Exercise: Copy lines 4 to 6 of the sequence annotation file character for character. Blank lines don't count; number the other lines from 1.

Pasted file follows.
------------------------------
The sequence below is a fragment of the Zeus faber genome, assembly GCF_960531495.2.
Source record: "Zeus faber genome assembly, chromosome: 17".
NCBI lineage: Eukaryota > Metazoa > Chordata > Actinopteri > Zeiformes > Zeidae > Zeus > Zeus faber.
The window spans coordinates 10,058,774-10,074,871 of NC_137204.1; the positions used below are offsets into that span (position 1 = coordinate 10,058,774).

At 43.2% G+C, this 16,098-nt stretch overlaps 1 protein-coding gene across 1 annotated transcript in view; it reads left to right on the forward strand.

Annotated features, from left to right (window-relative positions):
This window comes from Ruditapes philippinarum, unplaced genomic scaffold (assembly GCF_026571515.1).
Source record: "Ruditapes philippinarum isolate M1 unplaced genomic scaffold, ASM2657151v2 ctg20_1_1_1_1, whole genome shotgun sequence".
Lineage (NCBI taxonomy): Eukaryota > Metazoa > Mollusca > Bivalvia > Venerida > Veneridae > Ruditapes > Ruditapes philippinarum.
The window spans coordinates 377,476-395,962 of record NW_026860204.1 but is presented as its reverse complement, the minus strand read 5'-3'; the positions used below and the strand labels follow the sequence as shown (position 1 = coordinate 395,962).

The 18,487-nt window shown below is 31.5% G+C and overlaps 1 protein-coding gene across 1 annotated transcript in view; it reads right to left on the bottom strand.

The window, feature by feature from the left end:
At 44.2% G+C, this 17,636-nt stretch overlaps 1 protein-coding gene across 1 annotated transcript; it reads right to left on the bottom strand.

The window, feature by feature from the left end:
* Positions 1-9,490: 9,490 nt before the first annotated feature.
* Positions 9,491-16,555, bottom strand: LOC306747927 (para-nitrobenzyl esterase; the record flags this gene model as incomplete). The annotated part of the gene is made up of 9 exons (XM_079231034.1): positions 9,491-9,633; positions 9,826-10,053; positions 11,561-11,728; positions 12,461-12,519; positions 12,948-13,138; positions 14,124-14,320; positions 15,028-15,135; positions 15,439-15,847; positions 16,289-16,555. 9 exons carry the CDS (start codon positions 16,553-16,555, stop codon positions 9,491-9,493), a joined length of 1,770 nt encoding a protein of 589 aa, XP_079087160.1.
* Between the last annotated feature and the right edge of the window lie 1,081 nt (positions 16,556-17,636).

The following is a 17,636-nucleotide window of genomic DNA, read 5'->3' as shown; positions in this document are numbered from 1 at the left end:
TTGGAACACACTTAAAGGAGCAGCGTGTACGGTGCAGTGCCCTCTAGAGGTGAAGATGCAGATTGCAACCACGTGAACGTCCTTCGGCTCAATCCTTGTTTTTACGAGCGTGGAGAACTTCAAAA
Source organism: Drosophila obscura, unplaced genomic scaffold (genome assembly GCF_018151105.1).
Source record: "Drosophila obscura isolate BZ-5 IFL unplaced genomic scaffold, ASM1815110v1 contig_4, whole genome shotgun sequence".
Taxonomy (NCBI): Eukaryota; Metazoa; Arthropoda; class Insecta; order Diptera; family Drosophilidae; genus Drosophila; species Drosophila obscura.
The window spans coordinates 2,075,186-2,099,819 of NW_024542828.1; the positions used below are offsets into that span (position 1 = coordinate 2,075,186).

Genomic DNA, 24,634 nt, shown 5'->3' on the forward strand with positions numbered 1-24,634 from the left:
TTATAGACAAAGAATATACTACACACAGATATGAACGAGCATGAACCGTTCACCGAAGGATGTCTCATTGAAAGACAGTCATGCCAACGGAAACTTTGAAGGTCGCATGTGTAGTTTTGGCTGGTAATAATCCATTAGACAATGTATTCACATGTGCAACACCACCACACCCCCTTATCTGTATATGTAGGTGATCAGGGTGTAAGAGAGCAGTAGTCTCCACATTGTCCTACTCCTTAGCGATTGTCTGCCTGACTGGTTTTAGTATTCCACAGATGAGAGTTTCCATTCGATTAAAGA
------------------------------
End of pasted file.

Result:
The window spans coordinates 10,058,774-10,074,871 of NC_137204.1; the positions used below are offsets into that span (position 1 = coordinate 10,058,774).

At 43.2% G+C, this 16,098-nt stretch overlaps 1 protein-coding gene across 1 annotated transcript in view; it reads left to right on the forward strand.

Annotated features, from left to right (window-relative positions):